Study design: Prospective study on patients with spinal cord injuries.
Objectives: To evaluate the loss of bone mineral density (BMD) in various body regions of patients with spinal cord injury (SCI) and its dependence on weight bearing activities during 2 years post injury.
Methods: BMD of the whole body was measured in patients with SCI. Baseline measurement was performed in 6-16 weeks after SCI, the second and the third-respectively 12 and 24 months after injury. Fifty-four subjects were selected and divided into two groups: standing and non-standing. From these groups 27 pairs were made according to gender, age and height.
Results: There was found to be a well-marked decrease in BMD values for lower extremities, but there was no significant difference between paraplegic and tetraplegic patients 1 and 2 year after injury. Leg BMD reduced by 19.62% (95% CI, 17-22%) in the standing group and by 24% (95% CI, 21-27%) in non-standing group during the first year. Two years after SCI patients in standing group had significantly higher leg BMD-1.018 g/cm(2) (95% CI, 0.971-1.055 g/cm(2)) than in the non-standing group-0.91 g/cm(2) (95% CI, 0.872-0.958 g/cm(2)) (P<or=0.0001).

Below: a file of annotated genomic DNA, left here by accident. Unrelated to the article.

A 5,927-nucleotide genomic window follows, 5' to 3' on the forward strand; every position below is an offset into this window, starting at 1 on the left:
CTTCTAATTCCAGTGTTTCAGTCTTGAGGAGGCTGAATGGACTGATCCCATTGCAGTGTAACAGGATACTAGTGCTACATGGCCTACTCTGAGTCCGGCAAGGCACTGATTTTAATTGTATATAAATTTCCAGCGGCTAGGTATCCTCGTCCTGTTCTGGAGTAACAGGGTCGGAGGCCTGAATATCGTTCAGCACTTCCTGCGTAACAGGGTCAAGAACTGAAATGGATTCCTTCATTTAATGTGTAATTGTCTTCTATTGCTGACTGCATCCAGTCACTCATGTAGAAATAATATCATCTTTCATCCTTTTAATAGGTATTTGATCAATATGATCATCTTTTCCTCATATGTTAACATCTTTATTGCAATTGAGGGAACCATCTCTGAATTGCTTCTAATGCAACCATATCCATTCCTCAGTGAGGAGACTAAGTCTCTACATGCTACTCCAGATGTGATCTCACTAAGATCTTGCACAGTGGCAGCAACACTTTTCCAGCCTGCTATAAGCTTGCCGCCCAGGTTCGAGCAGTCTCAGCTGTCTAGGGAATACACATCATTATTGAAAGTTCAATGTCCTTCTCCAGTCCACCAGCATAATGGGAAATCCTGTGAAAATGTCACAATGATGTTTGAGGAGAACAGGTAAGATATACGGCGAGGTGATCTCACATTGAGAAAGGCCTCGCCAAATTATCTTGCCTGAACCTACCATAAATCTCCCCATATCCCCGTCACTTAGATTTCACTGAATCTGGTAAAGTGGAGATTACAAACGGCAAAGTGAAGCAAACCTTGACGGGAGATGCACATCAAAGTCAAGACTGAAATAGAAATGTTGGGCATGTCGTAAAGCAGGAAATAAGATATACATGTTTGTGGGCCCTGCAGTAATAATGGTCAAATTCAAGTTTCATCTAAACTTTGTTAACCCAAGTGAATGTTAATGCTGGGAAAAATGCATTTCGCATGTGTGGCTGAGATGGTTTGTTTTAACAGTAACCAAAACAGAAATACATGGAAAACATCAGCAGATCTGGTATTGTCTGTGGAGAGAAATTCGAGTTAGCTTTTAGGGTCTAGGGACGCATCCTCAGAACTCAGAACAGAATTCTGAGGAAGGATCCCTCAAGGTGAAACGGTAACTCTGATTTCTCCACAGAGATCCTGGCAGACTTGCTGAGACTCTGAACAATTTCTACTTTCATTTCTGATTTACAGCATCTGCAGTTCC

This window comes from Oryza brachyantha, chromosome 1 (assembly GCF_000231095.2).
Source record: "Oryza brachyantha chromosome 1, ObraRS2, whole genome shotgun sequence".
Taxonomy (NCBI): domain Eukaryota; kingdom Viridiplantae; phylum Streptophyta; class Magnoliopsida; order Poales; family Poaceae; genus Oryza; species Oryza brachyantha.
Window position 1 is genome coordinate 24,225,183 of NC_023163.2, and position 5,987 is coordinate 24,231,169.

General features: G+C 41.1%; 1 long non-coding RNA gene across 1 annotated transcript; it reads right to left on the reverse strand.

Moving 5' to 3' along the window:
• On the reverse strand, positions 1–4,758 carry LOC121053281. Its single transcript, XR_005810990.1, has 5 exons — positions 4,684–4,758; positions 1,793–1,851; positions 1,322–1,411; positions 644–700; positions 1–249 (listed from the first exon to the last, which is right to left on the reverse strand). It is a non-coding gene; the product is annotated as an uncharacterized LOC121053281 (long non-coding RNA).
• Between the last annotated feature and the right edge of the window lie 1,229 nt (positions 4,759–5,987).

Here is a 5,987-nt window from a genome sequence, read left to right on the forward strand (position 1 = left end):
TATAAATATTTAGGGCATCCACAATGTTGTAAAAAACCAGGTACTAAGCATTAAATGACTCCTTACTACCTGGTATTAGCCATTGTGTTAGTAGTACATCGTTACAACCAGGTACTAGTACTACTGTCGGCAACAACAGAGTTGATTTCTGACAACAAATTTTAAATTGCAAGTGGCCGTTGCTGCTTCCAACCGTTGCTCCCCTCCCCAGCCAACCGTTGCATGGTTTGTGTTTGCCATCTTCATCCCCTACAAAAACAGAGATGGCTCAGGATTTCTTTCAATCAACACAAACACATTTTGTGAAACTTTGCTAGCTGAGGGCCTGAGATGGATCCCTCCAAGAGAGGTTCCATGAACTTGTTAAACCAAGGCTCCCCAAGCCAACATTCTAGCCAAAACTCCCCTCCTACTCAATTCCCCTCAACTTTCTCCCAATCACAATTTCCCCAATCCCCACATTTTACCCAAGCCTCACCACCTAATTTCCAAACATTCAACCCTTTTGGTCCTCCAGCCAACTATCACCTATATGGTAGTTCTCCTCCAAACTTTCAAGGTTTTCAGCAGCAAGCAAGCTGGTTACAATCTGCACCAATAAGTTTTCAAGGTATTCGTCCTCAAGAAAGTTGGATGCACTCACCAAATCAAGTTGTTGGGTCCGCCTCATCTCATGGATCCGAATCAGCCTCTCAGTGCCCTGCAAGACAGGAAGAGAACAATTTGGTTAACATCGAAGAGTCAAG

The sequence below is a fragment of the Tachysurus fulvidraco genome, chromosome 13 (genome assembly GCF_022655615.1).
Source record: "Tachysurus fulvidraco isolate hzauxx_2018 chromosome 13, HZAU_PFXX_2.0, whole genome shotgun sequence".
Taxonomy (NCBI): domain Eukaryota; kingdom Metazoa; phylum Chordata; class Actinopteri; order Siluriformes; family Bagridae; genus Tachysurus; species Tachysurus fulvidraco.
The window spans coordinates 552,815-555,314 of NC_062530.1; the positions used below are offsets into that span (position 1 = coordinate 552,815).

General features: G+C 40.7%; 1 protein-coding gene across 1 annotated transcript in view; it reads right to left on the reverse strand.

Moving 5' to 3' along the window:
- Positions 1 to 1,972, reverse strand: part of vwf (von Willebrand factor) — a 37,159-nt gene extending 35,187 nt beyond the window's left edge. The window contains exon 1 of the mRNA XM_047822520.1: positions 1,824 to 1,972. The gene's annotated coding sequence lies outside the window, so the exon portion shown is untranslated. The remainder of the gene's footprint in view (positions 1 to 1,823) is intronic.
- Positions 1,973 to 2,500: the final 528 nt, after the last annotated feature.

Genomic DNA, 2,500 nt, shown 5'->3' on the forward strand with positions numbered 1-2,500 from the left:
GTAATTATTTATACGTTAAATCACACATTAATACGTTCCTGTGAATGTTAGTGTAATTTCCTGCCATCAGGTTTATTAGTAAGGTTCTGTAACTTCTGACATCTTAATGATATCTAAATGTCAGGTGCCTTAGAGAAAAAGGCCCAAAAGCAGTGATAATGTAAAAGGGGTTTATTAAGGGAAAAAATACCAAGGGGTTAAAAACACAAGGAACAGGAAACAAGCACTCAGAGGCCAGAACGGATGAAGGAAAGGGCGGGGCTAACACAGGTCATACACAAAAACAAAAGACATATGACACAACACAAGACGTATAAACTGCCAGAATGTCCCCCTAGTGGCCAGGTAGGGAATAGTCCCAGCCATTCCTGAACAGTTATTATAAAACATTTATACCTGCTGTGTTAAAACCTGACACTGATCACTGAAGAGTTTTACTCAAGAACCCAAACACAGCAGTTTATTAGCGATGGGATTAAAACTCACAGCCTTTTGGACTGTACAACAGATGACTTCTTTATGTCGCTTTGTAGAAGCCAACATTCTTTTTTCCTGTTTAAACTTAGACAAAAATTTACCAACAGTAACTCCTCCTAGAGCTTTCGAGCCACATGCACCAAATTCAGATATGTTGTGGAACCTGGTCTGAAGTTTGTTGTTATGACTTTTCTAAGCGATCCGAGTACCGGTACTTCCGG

Conclusion: SCI patients who performed daily standing >or=1 h and not less than 5 days per week, had significantly higher BMD in the lower extremities after 2 years in comparison to those patients who did not perform standing.